We are very excited to announce today the launch of our first operational validator node for Kusama Network!

We have now been working for 6 weeks in order to install, secure and monitor this infrastructure. This precious time allowed us to make sure that we are providing you with the most reliable, trustful and secure validator.

It is with full confidence that we are now opening to staking our validator node on the Kusama blockchain.

Validator address : Hf8C626KBAjitMV7w8AhQWDCiPgUU47htEwbomq5mDMKeyL
Commission : 2% actually — 5% target


Monitoring dashboard Polkadot Essentials

The Polkadot ecosystem has raised an incredible attention in the past few months and this is just the beginning. Many individuals joined the adventure and set up their own validator node, which is extraordinary for decentralization. However, maintaining a validator node is a huge responsibility as you are basically securing millions of dollars on the blockchain. Health and security of your node have to be the top priority for you as a validator.

This guide provides helpful monitoring and alerting content for validators. The examples provided use the Plasm Network node, but most of the configuration is exactly the same…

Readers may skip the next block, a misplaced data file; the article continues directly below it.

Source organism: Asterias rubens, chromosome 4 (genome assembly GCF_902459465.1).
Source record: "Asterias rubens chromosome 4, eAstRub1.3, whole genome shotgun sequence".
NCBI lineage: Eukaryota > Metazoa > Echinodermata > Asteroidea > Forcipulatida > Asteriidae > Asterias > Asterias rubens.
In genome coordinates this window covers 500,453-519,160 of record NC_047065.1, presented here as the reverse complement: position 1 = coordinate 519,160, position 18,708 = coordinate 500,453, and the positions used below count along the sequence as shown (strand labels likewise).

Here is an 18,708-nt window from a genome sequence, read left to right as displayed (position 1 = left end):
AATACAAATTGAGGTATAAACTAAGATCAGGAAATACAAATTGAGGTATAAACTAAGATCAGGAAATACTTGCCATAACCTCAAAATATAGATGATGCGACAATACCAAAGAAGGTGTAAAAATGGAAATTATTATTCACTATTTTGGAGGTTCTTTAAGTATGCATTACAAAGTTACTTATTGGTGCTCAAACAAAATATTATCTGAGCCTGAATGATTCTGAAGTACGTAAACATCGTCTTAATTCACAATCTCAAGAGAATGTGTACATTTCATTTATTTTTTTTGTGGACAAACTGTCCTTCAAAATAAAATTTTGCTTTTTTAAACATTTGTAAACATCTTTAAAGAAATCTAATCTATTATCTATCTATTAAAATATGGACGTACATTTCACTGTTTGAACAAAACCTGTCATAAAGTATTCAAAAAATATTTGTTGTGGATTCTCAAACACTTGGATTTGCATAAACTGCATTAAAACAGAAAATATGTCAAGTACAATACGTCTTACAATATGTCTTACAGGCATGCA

Polkadot network

In the Polkadot, Kusama or Parachain context, stakers are called Nominators.

All chains based on the Polkadot (Substrate) framework use the Nominated Proof of Stake (NPoS) consensus protocol to secure the network: the Nominators just nominates a list of trusted Validators who will validate the blocks and do the hard work of keeping the network secure.

Being a nominator is mostly a passive role: once you set it up, you receive a regular reward. The only thing you have to care about is to manage the Validators that you elect.

There are 3 simple steps to start being a nominator…


In our previous article, we explained how much wecare about security for our Kusama validator node. Talking with the community, we realized how much the crucial point of SSH connection can sometimes be underestimated.

The SSH access is the most standard attack vector for an online server, there is an incredible number of robots and hackers who scan the default port 22 and try to gain access with basic and elaborated credentials.

Wanna see how many there are on your server? Just try this command:

journalctl | grep sshd

Scary right? If you are running a blockchain node like us…

bLd Nodes

Validator node service for Polkadot ecosystem blockchains. Security and reliability 1st. Actually running Kusama & Plasm Network

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